Crafting Hall O’Shame

And now a few quick notes from my hall of shame of bad ideas and lack of willpower to say “no, there isn’t enough time in the day”.

  • Someone once asked me 1 month before Christmas if I could do a crewel embroidered pillow for her. Since I was short on cash, this seemed like a great idea, because I could get the supplies fairly cheaply (it was the printed pillow front with backing in plain cotton, then I bought cotton yarn in two shades and the pillow form). Note the name of the type of needlework — crewel. Talk about a seasonal killer. I did get the pillow done, but had no joy in giving it, because it ate up EVERY part of the season and I was stitching while in a theater watching the Nutcracker, while baking cookies, on my lunch breaks, etc. (BTW: a crewel pillow is a lovely gift for Mom’s Day, so you have time to start one now to give on May 11th. It just takes time if you’re dealing with fussy yarn/embroidery floss; in my case, more time than 2 weeks.)
  • I still have a cross-stitch, full-size Christmas stocking “in play”. This is the WIP to end all works in progress. Apparently I have a very low tolerance for stitching with the thread provided in the kit (it includes a plastic glittery floss for snow), and purposely somehow I “lost” it in a move across state lines.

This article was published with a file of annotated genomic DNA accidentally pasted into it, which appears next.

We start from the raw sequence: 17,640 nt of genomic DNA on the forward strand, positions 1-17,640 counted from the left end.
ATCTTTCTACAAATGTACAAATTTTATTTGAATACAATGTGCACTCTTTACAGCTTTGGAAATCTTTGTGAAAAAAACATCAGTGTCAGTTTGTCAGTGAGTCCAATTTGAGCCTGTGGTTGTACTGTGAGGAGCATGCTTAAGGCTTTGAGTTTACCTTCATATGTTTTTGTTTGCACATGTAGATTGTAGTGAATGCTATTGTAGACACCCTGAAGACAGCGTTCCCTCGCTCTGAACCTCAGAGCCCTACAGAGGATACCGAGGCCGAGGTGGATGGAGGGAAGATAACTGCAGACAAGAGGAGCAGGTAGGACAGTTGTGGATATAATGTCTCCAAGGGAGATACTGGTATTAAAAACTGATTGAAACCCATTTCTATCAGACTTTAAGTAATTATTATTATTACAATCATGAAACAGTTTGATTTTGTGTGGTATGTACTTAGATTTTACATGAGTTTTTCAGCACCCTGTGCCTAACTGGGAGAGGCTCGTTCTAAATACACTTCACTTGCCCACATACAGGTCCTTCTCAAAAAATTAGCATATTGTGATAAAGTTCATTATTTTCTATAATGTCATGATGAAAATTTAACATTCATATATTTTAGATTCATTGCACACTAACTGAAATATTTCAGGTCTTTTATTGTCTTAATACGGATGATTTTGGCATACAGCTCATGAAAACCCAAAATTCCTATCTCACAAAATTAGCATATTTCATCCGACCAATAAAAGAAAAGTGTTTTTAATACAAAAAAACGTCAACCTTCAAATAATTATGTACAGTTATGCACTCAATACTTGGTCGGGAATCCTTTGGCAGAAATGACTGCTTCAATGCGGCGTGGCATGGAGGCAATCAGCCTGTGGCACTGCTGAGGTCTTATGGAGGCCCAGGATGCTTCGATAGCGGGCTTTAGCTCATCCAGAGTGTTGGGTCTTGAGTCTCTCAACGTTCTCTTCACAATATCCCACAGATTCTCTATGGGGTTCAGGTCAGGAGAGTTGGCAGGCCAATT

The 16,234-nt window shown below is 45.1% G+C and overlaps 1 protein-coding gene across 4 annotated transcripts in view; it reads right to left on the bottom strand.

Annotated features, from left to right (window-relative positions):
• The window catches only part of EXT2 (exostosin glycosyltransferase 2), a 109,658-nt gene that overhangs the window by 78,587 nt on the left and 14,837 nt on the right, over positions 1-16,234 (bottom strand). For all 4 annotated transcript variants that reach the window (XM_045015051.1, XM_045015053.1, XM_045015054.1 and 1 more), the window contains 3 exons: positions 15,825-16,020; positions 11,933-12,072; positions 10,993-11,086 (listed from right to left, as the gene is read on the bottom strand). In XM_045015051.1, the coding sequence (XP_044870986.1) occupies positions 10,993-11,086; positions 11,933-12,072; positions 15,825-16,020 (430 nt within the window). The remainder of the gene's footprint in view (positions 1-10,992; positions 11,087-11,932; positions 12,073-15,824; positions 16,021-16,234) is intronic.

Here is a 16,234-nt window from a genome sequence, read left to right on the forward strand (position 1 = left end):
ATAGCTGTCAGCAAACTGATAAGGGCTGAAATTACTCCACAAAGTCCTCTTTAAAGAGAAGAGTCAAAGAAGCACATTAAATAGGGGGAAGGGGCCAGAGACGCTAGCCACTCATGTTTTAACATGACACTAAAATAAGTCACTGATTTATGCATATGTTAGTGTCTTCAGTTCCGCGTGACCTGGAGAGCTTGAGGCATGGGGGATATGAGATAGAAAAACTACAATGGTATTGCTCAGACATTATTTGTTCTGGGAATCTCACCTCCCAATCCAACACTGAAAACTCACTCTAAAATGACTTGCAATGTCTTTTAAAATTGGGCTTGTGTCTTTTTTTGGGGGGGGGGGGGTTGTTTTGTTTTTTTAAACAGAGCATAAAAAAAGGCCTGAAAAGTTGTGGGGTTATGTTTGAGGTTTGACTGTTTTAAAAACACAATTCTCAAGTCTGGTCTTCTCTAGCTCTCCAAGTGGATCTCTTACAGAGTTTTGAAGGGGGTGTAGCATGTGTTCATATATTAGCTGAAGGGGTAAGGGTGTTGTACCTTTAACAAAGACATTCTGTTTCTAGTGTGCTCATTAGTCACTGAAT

• Beaded cross-stitch, even in a mini kit, can take longer than a large project, because you spend so much time with a flashlight trying to find the beads that escaped. ‘Nough said.
  • Deciding you’re going to do lots of hand-painted ornaments for someone is great. But not if you haven’t thought through what happens when balsa wood gets painted on one side only — eight tiny warped reindeer. I think you need to paint the backs of the ornaments too, in order to avoid this. But I just pitched them, in all their rippled glory.
  • Deciding at midnight before Christmas Eve that you’re going to wax the floor, and then make lots and lots of cookies using a fussy heirloom cookie recipe may have more to do with floorwax fumes than actual planning.
  • Decopauge done in a hurry results in a beautifully lacquered box with slightly decapitated cupids on the lid. One even lost part of its violin.
  • Decopauge done in a hurry also results in hair adorned with bits of glue and a paper violin. Not the look for Midnight Mass.
  • If you’re underweight and someone asks you to help them with a circular sander for finishing the top of a table for their mom, JUST SAY NO — especially if you’ve never used a circular sander before. Now is not the time to learn.
  • If you’re better at crocheting accidental cat toys (ie, if you make a mistake and decide, rather than teasing it out and fixing the problem, to snip the yarn and toss the crocheted round for the cat), you might not want to announce that you’re making crocheted snowflakes for everyone this year. Just keep very quiet and claim you’re “learning” or “playing” with the pattern.